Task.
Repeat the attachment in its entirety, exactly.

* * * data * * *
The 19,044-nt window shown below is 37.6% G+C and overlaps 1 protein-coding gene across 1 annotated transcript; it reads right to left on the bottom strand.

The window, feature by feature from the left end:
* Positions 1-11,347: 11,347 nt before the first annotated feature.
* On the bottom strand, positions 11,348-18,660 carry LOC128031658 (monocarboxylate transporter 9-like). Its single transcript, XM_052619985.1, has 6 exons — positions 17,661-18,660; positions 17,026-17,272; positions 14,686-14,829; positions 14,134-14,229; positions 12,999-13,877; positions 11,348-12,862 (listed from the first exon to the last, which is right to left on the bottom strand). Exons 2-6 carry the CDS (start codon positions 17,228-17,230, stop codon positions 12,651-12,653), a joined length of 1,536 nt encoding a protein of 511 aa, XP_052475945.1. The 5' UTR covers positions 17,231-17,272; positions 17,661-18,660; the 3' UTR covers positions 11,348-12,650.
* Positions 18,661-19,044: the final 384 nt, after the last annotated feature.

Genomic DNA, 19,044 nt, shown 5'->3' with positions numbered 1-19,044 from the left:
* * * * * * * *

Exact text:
The 19,044-nt window shown below is 37.6% G+C and overlaps 1 protein-coding gene across 1 annotated transcript; it reads right to left on the bottom strand.

The window, feature by feature from the left end:
* Positions 1-11,347: 11,347 nt before the first annotated feature.
* On the bottom strand, positions 11,348-18,660 carry LOC128031658 (monocarboxylate transporter 9-like). Its single transcript, XM_052619985.1, has 6 exons — positions 17,661-18,660; positions 17,026-17,272; positions 14,686-14,829; positions 14,134-14,229; positions 12,999-13,877; positions 11,348-12,862 (listed from the first exon to the last, which is right to left on the bottom strand). Exons 2-6 carry the CDS (start codon positions 17,228-17,230, stop codon positions 12,651-12,653), a joined length of 1,536 nt encoding a protein of 511 aa, XP_052475945.1. The 5' UTR covers positions 17,231-17,272; positions 17,661-18,660; the 3' UTR covers positions 11,348-12,650.
* Positions 18,661-19,044: the final 384 nt, after the last annotated feature.

Genomic DNA, 19,044 nt, shown 5'->3' with positions numbered 1-19,044 from the left: